This is white clover, but there is also red clover, a larger and showier plant, which has the pretty alternative names of clover rose and sugar bosses, and the tiny yellow clover, which you can find in lawns, less than an inch high and a quarter of an inch across.
Clover, to me, means honey. You can sprinkle the flower heads on salads for the sweetness of the nectar at the base of the little florets. Bees love it, and people can plant whole fields of it for the production of a white honey with a light flowery taste. When I was younger we used to get big tubs of Canadian clover honey, sometimes, and though I am very partial to the heather honey I discovered when I came to Scotland, this is still the definitive honey to me.
Clover’s big contribution, however, is nitrogen. It has nitrogen fixing nodules on its roots, which means that where you have grown it, the soil is richer and more fertile than before, and you often find it in green manure seed lists.
However, I have recently discovered that it also has medicinal uses. Hedgerow Medicine says that it was used as a blood cleanser,and for all kinds of chronic complaints that involve the build up of waste products – constipation, skin complaints and stubborn coughs. It is said to regulate unbalanced hormones, and is included in some cancer treatments, though this is considered controversial, and the plant is not recommended for anyone receiving blood thinning treatment.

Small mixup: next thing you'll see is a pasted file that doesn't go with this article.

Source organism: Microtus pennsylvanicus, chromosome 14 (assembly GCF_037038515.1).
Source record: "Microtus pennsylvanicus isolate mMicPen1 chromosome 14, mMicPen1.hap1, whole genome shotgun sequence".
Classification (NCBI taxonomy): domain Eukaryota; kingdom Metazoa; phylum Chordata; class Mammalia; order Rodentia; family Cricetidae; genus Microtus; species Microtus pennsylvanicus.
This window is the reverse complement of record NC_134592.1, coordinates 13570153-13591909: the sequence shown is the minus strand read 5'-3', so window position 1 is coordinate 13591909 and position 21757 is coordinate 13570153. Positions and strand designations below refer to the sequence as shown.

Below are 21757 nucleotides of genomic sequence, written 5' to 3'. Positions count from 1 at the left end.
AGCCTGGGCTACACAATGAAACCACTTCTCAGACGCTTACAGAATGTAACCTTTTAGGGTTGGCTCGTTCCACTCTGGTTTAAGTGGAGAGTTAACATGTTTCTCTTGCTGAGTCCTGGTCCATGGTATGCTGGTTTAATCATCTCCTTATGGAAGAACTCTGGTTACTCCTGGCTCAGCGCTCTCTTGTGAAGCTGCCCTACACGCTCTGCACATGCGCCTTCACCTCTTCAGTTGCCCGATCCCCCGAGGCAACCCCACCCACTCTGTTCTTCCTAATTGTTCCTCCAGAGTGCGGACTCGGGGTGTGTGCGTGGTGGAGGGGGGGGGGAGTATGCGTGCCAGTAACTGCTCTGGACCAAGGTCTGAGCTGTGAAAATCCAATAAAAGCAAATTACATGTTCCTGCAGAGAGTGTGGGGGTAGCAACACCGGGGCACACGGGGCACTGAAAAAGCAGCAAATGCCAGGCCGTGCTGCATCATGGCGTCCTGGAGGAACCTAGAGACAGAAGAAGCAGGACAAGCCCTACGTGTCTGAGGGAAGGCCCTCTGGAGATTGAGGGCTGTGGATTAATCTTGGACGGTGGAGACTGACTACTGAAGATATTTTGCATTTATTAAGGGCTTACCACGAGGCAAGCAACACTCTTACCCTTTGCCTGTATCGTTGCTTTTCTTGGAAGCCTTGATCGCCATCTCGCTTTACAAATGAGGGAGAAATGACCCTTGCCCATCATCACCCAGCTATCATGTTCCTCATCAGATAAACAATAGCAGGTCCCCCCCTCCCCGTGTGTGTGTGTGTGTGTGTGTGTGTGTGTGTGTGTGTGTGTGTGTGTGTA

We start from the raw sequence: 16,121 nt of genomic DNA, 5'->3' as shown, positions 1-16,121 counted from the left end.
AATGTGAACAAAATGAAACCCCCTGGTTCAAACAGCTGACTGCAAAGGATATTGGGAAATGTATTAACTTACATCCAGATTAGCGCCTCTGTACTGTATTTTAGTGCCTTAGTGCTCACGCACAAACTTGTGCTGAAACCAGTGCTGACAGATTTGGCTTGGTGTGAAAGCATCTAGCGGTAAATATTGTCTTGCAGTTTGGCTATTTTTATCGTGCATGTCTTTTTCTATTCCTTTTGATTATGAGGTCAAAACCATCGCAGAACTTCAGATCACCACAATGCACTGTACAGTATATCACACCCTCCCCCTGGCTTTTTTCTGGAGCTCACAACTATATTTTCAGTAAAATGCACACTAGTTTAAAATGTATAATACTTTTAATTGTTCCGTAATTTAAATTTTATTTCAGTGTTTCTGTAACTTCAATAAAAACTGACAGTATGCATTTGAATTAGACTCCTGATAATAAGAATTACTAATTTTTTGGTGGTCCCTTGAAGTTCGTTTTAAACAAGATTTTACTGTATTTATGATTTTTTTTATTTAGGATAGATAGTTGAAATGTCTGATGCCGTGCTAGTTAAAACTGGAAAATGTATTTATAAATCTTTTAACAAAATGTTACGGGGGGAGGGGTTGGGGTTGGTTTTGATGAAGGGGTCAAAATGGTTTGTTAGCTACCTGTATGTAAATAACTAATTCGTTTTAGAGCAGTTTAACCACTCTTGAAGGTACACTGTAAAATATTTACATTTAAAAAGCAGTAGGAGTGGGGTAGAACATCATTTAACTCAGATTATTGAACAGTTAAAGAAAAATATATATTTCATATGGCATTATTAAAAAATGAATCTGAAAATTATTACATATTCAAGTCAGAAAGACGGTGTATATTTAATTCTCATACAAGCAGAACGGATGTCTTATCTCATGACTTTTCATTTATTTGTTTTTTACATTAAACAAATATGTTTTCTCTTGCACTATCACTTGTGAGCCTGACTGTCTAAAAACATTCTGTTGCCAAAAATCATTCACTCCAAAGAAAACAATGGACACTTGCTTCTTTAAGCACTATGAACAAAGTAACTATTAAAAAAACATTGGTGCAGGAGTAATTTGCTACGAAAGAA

Clover is generally regarded as lucky, especially if you find a four-leaved clover, and is said to ‘hinder witches’ under the name trefoil. In the Welsh story Culhwch and Olwen, from The Mabinogion, Olwen was said to be so beautiful that four white clovers sprang up in her footsteps. It’s a pleasant flower and I’m always glad to find it in my lawn.